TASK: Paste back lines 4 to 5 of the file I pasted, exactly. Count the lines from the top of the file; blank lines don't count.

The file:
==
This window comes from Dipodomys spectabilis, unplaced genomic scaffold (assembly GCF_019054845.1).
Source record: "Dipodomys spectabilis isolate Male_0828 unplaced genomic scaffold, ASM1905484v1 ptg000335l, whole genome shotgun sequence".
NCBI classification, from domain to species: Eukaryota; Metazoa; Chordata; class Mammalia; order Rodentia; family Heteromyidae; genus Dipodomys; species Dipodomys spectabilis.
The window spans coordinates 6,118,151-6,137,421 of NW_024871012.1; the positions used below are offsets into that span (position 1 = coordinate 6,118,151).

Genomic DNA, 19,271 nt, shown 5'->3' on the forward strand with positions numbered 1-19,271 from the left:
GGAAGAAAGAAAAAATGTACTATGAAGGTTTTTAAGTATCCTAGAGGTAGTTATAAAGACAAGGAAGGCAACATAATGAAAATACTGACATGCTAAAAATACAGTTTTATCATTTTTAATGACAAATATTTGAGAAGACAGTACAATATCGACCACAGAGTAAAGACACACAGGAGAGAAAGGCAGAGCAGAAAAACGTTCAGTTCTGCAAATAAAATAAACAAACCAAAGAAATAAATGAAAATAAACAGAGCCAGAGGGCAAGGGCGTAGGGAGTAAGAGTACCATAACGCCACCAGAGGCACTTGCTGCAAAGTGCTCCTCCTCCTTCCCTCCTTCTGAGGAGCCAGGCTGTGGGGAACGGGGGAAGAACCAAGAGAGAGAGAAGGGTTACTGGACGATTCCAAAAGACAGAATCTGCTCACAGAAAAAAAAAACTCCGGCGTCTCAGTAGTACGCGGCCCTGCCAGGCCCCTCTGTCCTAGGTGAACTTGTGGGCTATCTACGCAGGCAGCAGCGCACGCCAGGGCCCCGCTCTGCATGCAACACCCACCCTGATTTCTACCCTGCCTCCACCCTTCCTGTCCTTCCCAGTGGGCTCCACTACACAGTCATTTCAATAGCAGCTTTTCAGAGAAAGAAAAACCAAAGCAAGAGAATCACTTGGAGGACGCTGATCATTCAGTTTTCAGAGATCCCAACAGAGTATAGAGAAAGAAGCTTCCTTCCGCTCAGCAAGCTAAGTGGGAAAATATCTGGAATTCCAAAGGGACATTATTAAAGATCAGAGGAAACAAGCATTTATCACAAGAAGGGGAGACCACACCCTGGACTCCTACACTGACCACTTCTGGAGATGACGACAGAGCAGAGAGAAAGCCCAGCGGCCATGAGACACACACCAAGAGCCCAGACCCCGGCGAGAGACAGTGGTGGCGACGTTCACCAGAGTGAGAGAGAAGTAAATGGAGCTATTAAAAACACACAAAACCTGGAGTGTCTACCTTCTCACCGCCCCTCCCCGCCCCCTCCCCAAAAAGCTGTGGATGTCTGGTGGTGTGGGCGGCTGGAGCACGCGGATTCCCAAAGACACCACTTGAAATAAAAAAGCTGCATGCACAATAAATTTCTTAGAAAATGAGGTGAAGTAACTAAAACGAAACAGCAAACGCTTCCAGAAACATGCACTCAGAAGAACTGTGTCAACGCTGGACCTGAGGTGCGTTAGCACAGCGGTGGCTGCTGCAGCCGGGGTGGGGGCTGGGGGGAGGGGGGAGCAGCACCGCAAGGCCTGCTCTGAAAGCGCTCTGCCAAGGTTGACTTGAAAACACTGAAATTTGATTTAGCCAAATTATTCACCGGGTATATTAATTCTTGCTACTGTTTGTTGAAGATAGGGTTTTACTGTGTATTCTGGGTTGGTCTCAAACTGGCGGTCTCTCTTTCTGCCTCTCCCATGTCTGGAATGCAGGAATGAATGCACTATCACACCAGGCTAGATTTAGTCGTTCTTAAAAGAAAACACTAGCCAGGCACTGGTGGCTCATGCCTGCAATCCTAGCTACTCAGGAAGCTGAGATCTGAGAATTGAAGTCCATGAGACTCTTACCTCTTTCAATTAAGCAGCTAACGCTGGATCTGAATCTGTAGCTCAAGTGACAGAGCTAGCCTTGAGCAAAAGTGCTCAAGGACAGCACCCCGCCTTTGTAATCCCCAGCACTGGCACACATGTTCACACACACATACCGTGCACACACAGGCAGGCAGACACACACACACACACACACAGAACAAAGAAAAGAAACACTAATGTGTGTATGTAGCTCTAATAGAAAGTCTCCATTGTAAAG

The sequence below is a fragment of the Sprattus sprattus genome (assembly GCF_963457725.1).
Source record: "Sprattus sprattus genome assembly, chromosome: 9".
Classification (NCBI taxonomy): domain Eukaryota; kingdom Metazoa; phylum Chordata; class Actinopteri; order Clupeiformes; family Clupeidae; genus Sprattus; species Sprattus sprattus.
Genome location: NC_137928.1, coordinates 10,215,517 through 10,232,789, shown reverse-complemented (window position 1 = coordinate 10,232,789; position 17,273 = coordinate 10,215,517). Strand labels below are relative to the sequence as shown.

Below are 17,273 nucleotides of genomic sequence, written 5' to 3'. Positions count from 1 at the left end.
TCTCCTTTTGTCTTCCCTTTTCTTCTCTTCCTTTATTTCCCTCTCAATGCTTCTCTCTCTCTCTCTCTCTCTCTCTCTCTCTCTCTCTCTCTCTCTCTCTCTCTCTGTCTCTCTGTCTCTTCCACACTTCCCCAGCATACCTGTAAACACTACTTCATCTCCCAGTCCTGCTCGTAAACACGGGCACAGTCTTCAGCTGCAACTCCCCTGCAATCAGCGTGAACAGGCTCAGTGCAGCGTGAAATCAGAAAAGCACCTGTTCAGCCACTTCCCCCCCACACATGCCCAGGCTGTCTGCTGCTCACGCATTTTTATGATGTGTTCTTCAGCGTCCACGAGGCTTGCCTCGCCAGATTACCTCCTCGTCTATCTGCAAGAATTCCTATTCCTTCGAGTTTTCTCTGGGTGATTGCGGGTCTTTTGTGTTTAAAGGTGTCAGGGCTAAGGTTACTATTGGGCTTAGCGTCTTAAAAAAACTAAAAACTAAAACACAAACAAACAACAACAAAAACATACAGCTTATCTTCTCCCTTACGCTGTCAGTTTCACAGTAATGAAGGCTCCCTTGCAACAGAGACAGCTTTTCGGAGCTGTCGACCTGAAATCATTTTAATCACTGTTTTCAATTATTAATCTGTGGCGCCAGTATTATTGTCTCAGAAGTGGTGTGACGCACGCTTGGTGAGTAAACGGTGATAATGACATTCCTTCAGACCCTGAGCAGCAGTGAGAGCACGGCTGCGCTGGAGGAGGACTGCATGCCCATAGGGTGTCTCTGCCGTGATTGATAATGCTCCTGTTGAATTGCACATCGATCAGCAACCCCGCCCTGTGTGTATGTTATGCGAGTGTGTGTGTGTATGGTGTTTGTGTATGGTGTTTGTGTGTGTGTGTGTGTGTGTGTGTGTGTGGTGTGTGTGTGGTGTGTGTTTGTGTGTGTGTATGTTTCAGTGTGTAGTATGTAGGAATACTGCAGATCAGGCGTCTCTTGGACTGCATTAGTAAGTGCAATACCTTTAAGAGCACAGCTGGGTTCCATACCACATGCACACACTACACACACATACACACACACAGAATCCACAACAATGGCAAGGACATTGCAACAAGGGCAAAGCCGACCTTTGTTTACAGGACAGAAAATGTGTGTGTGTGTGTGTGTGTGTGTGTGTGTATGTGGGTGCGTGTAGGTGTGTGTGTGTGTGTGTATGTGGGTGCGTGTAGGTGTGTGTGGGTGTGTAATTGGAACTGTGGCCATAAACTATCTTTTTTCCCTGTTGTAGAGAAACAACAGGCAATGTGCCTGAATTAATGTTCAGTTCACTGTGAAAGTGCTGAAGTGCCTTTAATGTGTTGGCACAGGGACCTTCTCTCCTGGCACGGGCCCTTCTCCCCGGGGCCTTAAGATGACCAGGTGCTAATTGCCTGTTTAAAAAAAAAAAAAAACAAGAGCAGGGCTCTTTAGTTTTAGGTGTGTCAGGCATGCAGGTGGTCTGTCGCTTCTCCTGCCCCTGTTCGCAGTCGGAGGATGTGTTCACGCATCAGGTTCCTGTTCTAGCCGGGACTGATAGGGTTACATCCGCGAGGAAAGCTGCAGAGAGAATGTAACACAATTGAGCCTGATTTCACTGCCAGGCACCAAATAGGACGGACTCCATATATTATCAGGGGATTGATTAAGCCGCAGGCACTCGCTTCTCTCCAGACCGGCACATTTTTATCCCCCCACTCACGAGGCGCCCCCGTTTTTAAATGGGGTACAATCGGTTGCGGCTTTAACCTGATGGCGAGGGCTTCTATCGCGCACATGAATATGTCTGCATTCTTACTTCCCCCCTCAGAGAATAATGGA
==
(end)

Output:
The window spans coordinates 6,118,151-6,137,421 of NW_024871012.1; the positions used below are offsets into that span (position 1 = coordinate 6,118,151).

Genomic DNA, 19,271 nt, shown 5'->3' on the forward strand with positions numbered 1-19,271 from the left: